Review: Mangrove – Politically Driven Masterpiece

Politically Charged

The opening film of Steve McQueen's pentalogy is a tremendously compelling drama about racial prejudice within the police force and judicial system.

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The incredibly talented British director Steve McQueen, most notable for his Academy Award-winning film 12 Years a Slave (2013), is back with a politically driven masterpiece. His latest film Mangrove (2020), which showcased just last month at the BFI London Film Festival as the festival’s opening piece, received its premiere on BBC One this week as the first part of McQueen’s latest work; an anthology five-part series entitled Small Axe.

This compelling drama, based on the lesser-known true story of The Mangrove Nine, has so far blown away audiences with its hard-hitting depiction of racism in agitated 1970s West London. Mangrove explores the real-life trial of The Mangrove Nine who were a group of black British activists unlawfully set to trial for allegedly inciting a full-scale riot involving both the police and the public. The trial made history as the first time in which racially motivated behavior from the police against black individuals had been acknowledged in the judicial world. The event is sadly often lost in historical discussions and therefore McQueen’s captivating representation of the monumental moment in Black Power history is one to both behold and learn.

Lead by the brilliant Shaun Parkes who plays the excitable but struggling Mangrove owner Frank Crichlow, Mangrove depicts the volatile lives of the black community in 1970s Notting Hill. The contrast between peace and violence is curated in a way that captures your attention from the off, as Frank’s Mangrove restaurant is seen to serve as a place of sanctuary for the black individuals struggling to live on measly salaries and unnecessary police harassment. The Notting Hill carnival scene is one which perfectly defines the joyous and beautiful occasion, juxtaposing this with the drab and disrespectful lives of the police officers who threaten to destroy this happiness. The steel pan melodies played by the talented musicians and the colourful clothing of the individuals contrasts greatly with the cold blue walls of the police headquarters as they create a joke out of ‘nicking the next black man’ they see. It is of course extremely difficult to watch the scenes of destruction at the hand of white, racist police officers, however, it is important to understand the power imbalance between the two communities living in one troubled location and this is something which Mangrove does cleverly.

The Black Power movement which instigates the ‘riots’ (aka peaceful protests) of the Mangrove Nine is lead by Altheia Jones-LeCointe (portrayed by the inspiring Letitia Wright). Wright serves an element of dark humour within her performance as Altheia, especially through the impactfully humourous line “If colonialism is good for anything it brought us together on this table”. This really brought me back to the recent argument which resurfaced during the Black Lives Matter movement in April which argued for more teaching about colonial Britain on school curriculums. Perhaps this important story of The Mangrove Nine should be something we are informed about in schools alongside other neglected historical moments.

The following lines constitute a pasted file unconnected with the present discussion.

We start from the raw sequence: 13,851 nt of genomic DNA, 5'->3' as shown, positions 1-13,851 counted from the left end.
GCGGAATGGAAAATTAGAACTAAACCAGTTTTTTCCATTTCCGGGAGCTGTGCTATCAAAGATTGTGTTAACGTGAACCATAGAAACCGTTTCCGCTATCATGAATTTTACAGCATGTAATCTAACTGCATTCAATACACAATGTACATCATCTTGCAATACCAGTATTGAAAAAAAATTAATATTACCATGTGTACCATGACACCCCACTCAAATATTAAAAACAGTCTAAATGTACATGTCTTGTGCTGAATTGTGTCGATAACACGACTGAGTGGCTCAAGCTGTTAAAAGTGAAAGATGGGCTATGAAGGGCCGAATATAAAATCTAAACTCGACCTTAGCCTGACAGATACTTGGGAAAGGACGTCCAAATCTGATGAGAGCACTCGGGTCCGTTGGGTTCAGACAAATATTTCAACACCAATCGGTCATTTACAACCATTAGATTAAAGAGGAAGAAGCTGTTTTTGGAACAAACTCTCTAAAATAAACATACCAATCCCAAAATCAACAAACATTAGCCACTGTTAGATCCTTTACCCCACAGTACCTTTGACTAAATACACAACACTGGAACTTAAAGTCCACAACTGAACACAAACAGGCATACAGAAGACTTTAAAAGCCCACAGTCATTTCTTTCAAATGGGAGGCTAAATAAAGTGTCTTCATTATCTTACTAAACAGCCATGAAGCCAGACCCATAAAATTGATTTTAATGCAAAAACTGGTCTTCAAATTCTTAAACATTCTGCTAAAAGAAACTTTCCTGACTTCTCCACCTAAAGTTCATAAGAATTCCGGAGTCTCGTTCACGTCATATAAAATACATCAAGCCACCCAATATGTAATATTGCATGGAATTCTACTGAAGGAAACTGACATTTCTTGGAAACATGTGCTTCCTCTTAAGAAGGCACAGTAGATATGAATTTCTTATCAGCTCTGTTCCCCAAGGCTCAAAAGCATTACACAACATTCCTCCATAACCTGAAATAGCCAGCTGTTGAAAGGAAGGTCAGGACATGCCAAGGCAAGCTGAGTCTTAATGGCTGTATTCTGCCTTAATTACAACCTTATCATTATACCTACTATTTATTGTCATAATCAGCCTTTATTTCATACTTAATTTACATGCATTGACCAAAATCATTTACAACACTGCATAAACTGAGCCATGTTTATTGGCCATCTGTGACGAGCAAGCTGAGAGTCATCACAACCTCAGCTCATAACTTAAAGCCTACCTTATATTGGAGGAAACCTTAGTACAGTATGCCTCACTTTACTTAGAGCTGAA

It is almost half-way through the narrative of the film in which the trial part begins to take full flow. The punishment set upon the Mangrove Nine if they do face prosecution is 10 years imprisonment. The second half of the film is where the emotion seriously starts to build and the anger you feel for Frank and his community begins to come to a head as the over-proportionally white courtroom (excluding the audience and some jury members) begins to display a bountiful amount of racial prejudice. The judge, portrayed by the incredible Alex Jennings (thinking back to his work in Unforgotten gives me the chills) is known amongst the justice system as a bully and a difficult man. The most impactful line which hit me and even made me scream YES at my screen was a line stated by the judge in which he asks the courtroom – “Do you really think police officers would take the risk of making up information to imprison a black man?”

If you do get around to watching Mangrove, which I would highly recommend as both a source of enlightenment and education, be ready to experience a wealth of different emotions – especially when the final verdict comes about. Both the cast and the direction is beautiful, as McQueen manages to make you as the audience member feel as though you are sat in the tense courtroom amongst the Mangrove Nine.

Steve McQueen’s Small Axe series continues this Sunday 22nd November on BBC One with Lovers Rock.


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film masters student and ex-records/live exec 20/21

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